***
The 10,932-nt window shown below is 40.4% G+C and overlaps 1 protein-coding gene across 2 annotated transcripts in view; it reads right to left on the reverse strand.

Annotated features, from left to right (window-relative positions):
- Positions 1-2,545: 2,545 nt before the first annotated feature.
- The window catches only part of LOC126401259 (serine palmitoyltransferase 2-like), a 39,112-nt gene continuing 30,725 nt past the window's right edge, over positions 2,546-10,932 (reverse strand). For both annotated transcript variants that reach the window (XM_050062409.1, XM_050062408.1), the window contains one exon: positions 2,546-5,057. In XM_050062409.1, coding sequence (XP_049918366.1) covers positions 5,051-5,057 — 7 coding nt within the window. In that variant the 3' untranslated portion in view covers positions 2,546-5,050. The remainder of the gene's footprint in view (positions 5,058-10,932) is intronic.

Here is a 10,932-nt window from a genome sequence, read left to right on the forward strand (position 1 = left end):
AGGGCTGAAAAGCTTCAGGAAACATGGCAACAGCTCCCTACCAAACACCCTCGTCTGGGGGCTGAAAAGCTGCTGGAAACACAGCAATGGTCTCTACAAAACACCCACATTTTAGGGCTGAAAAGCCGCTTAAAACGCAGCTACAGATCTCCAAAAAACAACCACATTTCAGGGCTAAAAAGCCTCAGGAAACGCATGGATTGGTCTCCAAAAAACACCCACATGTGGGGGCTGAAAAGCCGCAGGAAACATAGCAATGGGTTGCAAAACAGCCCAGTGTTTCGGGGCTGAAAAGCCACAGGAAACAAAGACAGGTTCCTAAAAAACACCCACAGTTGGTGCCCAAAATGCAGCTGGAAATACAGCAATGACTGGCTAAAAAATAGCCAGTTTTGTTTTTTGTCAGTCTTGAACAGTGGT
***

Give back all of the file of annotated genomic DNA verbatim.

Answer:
The 10,932-nt window shown below is 40.4% G+C and overlaps 1 protein-coding gene across 2 annotated transcripts in view; it reads right to left on the reverse strand.

Annotated features, from left to right (window-relative positions):
- Positions 1-2,545: 2,545 nt before the first annotated feature.
- The window catches only part of LOC126401259 (serine palmitoyltransferase 2-like), a 39,112-nt gene continuing 30,725 nt past the window's right edge, over positions 2,546-10,932 (reverse strand). For both annotated transcript variants that reach the window (XM_050062409.1, XM_050062408.1), the window contains one exon: positions 2,546-5,057. In XM_050062409.1, coding sequence (XP_049918366.1) covers positions 5,051-5,057 — 7 coding nt within the window. In that variant the 3' untranslated portion in view covers positions 2,546-5,050. The remainder of the gene's footprint in view (positions 5,058-10,932) is intronic.

Here is a 10,932-nt window from a genome sequence, read left to right on the forward strand (position 1 = left end):
AGGGCTGAAAAGCTTCAGGAAACATGGCAACAGCTCCCTACCAAACACCCTCGTCTGGGGGCTGAAAAGCTGCTGGAAACACAGCAATGGTCTCTACAAAACACCCACATTTTAGGGCTGAAAAGCCGCTTAAAACGCAGCTACAGATCTCCAAAAAACAACCACATTTCAGGGCTAAAAAGCCTCAGGAAACGCATGGATTGGTCTCCAAAAAACACCCACATGTGGGGGCTGAAAAGCCGCAGGAAACATAGCAATGGGTTGCAAAACAGCCCAGTGTTTCGGGGCTGAAAAGCCACAGGAAACAAAGACAGGTTCCTAAAAAACACCCACAGTTGGTGCCCAAAATGCAGCTGGAAATACAGCAATGACTGGCTAAAAAATAGCCAGTTTTGTTTTTTGTCAGTCTTGAACAGTGGT